And then there is the works of Marcian, a very prominent, wealthy church leader, also in the 2nd century, very influential, who argued that all Jewish scriptures were inferior.  And therefore, he had his own texts, his own Bible so to speak, that only included the gospel of Luke (he didn't trust any of the others).  And some of the letters of Paul.  He said ''That's all the church needs".  We didn't need any of these other influences that he considered to be inferior.  

Well, fortunately, his argument did not carry the day.  And I think Paul is very clear on this point -- that those stories of the Hebrew people are also our stories.  They are important stories for us, that help us to understand the sacred and how God is present in our world.

And so secondly, that leads Paul to his second premise that is stated in this text that I'm going to share, that we can learn something from these ancient stories.  Even though times have changed, and circumstances are not the same, these stories have a lot to teach us today.

So, listen how this plays out when Paul writes to this church in Corinth, and he takes the story of the Exodus, when the ancient Hebrew people were led by Moses from Egypt through the wilderness to the promised land.  And he applies it to the church in Corinth nearly 1,800 years later.  

Reading then from the 10th chapter of 1 Corinthians, first of all the first four verses:

I do not want you to be unaware, brothers and sisters, that our ancestors were all under the cloud, and all passed through the sea, 2and all were baptized into Moses in the cloud and in the sea, 3and all ate the same spiritual food, 4and all drank the same spiritual drink. For they drank from the spiritual rock that followed them, and the rock was Christ.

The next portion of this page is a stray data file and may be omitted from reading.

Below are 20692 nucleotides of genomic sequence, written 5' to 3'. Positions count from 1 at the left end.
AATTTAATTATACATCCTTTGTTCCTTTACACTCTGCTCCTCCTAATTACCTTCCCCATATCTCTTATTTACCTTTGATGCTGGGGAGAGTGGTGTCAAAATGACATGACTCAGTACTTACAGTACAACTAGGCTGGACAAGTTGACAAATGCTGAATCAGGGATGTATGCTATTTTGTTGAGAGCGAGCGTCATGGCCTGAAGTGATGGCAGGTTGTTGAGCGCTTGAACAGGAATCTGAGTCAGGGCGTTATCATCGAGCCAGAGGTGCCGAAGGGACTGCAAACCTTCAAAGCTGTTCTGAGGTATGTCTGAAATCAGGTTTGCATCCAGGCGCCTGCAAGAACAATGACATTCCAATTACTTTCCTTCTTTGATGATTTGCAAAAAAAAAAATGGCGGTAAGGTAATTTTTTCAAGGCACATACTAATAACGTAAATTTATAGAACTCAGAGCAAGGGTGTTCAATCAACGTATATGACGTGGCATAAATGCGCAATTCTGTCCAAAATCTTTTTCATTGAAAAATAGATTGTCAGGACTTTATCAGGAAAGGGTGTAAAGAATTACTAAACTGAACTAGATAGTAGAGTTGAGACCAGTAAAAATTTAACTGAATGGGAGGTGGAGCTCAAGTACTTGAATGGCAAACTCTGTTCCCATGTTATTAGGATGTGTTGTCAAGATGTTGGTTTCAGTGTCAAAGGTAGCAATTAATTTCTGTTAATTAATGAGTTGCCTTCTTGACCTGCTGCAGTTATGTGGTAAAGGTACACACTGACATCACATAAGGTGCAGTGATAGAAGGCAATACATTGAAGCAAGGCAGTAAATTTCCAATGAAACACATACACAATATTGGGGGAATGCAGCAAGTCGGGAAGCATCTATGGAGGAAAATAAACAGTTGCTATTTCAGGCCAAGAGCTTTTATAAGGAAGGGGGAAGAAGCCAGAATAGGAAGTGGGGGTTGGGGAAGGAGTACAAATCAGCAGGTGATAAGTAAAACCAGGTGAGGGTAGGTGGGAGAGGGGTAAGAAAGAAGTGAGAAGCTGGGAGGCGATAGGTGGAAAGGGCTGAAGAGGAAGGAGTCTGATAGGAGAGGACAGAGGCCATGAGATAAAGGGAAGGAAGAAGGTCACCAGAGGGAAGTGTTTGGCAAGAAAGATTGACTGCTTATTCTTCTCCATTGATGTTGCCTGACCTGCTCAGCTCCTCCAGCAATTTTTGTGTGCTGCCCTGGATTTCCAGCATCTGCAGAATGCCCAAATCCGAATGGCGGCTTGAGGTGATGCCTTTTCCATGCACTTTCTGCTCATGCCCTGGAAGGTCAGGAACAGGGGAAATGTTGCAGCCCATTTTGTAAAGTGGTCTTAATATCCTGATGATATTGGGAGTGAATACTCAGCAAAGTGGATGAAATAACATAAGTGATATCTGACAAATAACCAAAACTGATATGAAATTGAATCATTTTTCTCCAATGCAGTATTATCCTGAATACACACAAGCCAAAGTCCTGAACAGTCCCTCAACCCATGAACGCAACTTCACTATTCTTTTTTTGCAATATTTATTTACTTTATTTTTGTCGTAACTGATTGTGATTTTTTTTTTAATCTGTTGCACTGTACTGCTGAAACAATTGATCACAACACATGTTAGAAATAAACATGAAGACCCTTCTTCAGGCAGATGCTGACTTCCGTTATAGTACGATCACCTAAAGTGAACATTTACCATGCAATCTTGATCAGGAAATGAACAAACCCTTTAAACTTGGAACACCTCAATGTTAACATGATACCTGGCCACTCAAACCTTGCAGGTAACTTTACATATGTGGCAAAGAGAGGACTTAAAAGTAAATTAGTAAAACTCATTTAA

That's an interesting interpretation, to put Christ in that story 1,800 years before the birth of Jesus.  I guess when you're an apostle, you can do that, create your own interpretation.  Paul, in retelling the story, calls to mind four particular aspects of that Exodus event:  the crossing of the Red Sea, the pillar of cloud that led them by the day (remember, also a pillar of fire that led them by night that Paul does not mention here), the manna in the wilderness that he calls the 'spiritual food', and the water that came out of the rock when Moses struck the rock, that provided them a source of drink in the desert of the Sinai, that Paul then refers to as spiritual drink.

Now, to call this rock "Christ" is a very bold, somewhat surprising claim.  An imaginative way of reading Christ into that story.  Why does Paul do that?  I think he wants the folk in Corinth to identify with this story.  It's a way of saying to them:  just as you were baptized into Christ, so too they were baptized into Moses when they passed through the Red Sea.  Just as you are fed at the table of the Lord, so too were they fed in the wilderness with the same spiritual food and spiritual drink.  Just as you have Christ, so too did they. 

In other words, you're no different, they're no different.  We're no better, no worse, than they.  We are all people of faith, nurtured by the same Lord.  So, are you with me Corinthians, I mean Christians, that you get the point there?

And once Paul has us, you know, we're identifying with the story, OK, we can see, we're like them, comes the shocker -- he says: 

5Nevertheless, God was not pleased with most of them, and they were struck down in the wilderness.

6 Now these things occurred as examples for us, so that we might not desire evil as they did. 

And so, since Paul gave us four positive examples of the ways in which we are united with them spiritually, he now gives us four negative examples of how these good people of faith messed up.

Example #1, in verse 7:

7Do not become idolaters as some of them did; as it is written, ‘The people sat down to eat and drink, and they rose up to play.’ 

Now what the heck is wrong with that?  It sounds good to me, you know, I want to rise up, eat, drink, play, have a good time.  Did you happen to catch the basketball game yesterday?  See my tie here, worn in honor of the Oregon Ducks, who rose up to play in the Staples Center and won the Pac-10 tournament championship!  That's a good thing that we want to celebrate, right?